Like Nadal, Djokovic is also able to shake off struggles and keep his level high. The World #1 saved a set point in the next game with an incredible drop shot, and his momentum carried into the tiebreak.

The tiebreak itself was an incredible display of tennis. It was highlight-real point after highlight-reel point, and every point seemed to improve upon the last. In the end, the difference was a Nadal put-away error at the end of a scramble. Djokovic threw down two big serves after that, and for just the fourth time ever, Nadal lost two sets in a French Open match. But could Djokovic win a third?

Fourth Set

As the fourth set began, tournament and local officials had another issue to contend with. The match had run so long already that the curfew in Paris was only 20 minutes away. Fans, understandably so, did not want to leave. And so, French government officials made the incredible decisions to exempt the fans at Roland Garros from the curfew. Play would continue with fans.

Nadal, as mentioned, never seems to have streaks of bad play. There was no hangover or frustration at losing the tiebreak. Instead, Nadal came out as strong as ever, and broke Djokovic to open the set with some aggressive returning. He then held from 0-30, playing impenetrable defense.

Djokovic wasn’t done, though. After an easier hold than usual, he started really pushing Nadal behind the baseline to immediately break. Following another easy hold, the match looked to be tilting towards Djokovic. Then, finally, Nadal’s level seemed to drop.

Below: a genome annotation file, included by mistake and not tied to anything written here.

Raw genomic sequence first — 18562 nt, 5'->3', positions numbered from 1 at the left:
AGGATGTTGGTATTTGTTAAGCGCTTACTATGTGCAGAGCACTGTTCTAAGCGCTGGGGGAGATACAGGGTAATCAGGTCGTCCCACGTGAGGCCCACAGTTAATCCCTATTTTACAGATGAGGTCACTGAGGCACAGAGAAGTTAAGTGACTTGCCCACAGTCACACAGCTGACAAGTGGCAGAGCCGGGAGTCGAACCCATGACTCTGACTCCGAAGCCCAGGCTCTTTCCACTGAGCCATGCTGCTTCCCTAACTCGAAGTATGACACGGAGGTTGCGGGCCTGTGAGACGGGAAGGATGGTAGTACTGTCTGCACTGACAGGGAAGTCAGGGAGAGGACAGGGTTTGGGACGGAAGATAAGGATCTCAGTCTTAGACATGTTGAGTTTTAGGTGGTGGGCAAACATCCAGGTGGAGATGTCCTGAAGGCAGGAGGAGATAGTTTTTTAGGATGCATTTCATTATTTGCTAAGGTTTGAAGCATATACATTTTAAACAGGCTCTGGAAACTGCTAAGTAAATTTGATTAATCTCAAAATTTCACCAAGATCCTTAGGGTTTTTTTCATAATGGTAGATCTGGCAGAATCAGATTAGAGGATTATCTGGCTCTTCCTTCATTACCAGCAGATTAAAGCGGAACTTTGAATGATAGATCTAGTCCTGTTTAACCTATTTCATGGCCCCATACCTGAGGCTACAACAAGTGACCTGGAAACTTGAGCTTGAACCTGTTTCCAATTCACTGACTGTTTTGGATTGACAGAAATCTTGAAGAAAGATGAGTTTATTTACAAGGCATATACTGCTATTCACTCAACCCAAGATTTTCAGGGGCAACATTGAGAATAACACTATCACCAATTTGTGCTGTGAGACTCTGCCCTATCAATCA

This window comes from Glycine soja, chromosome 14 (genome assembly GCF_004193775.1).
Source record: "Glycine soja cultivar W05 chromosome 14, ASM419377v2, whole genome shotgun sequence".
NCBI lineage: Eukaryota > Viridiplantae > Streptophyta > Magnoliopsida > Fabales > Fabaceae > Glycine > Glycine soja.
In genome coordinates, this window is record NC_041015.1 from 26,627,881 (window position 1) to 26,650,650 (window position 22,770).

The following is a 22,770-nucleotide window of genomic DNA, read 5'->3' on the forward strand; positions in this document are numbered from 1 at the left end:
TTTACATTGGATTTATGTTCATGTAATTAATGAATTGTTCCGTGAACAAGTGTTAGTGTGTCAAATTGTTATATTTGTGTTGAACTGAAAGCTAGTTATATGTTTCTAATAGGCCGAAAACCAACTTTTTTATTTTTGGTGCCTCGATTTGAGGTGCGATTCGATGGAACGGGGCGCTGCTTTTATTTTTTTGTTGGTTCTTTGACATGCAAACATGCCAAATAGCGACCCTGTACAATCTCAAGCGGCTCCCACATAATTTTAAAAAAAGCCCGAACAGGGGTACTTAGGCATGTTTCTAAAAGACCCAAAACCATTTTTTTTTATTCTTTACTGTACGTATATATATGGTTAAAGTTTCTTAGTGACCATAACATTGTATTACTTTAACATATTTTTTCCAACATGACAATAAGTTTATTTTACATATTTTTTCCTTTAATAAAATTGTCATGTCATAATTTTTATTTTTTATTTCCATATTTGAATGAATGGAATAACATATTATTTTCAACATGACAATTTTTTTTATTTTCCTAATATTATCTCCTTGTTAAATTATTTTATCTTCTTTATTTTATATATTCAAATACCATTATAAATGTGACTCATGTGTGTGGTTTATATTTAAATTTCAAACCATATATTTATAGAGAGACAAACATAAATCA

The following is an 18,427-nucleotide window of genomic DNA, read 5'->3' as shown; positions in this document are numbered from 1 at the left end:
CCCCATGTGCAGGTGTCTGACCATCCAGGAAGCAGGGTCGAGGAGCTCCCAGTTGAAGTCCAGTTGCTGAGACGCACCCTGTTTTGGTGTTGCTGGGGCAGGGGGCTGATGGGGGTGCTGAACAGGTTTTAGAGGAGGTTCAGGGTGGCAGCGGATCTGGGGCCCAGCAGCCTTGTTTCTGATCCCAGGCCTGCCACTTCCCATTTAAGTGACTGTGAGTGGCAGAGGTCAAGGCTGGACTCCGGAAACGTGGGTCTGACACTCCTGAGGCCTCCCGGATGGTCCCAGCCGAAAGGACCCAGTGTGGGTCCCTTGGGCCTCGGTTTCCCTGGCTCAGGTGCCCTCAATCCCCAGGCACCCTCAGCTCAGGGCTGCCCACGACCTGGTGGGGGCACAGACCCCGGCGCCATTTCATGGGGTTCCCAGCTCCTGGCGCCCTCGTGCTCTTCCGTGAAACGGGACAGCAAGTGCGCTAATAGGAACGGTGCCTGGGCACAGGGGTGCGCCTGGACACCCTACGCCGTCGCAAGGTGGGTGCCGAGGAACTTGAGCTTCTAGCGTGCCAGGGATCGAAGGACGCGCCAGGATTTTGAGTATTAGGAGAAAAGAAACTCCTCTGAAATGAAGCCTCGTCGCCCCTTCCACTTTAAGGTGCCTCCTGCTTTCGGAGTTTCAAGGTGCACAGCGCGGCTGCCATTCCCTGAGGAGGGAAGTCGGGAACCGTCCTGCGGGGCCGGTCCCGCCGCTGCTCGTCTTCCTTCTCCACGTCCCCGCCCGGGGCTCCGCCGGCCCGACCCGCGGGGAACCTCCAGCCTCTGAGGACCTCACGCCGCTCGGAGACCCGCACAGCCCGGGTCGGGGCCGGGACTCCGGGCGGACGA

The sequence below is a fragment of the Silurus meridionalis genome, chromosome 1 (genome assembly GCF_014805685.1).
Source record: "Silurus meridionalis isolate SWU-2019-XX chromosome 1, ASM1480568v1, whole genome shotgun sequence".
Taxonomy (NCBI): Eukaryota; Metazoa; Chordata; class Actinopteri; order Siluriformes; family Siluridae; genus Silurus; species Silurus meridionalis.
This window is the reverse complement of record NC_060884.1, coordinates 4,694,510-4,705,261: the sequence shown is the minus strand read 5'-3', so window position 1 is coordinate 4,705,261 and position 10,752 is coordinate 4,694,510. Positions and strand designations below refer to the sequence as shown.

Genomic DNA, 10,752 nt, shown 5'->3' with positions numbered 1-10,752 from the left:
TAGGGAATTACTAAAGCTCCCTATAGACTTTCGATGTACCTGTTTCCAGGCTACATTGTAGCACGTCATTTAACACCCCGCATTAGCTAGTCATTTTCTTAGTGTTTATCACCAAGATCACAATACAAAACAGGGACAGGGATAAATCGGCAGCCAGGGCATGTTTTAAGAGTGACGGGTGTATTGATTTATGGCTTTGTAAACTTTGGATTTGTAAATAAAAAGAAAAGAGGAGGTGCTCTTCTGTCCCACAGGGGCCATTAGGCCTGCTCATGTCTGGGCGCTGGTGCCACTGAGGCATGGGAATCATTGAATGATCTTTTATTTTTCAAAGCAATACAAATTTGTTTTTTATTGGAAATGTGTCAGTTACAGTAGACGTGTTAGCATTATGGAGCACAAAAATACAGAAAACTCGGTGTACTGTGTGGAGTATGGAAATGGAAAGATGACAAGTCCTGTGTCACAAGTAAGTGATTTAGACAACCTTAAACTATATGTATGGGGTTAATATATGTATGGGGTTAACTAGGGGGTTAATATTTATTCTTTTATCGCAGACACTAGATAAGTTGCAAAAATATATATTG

The Spaniard was struggling to make first serves, and Djokovic’s returns were deep and powerful. With an incredible return that painted the baseline, Djokovic broke to win his fourth straight game. There is always drama when trying to close out Nadal, even if he isn’t the superior player on the day. Djokovic learned that, as Nadal upped the pressure in the following service game. One huge serve and an incredible defensive points from Djokovic after 30-30, though, and the Serbian found himself one game from a tremendous upset.

Djokovic didn’t need to wait to serve again. Aggressive returns built him a lead, and he capitalized to break for the 3-6 6-3 7-6(4) 6-2 victory.

What’s Next?

Nadal still stands equal with Roger Federer with 20 Grand Slam titles. He is less of a threat at Wimbledon nowadays, but always can be. Likely, though, his next chance at Major #21 will be next year’s French Open, which he will obviously enter as a heavy favorite once again, as long as he’s healthy.

Djokovic has to now come back on Sunday for the final. If he can defeat Stefanos Tsitsipas, he will lift a 19th Grand Slam title, and only trail Nadal’s and Federer’s mark by one. With him entering Wimbledon as the favorite, we could be on the precipice of more history.

For now, though, Novak Djokovic has to cool down from winning one of the most incredible matches tennis fans have ever seen. It is only Nadal’s third loss at the French Open, which is historic enough in its own right.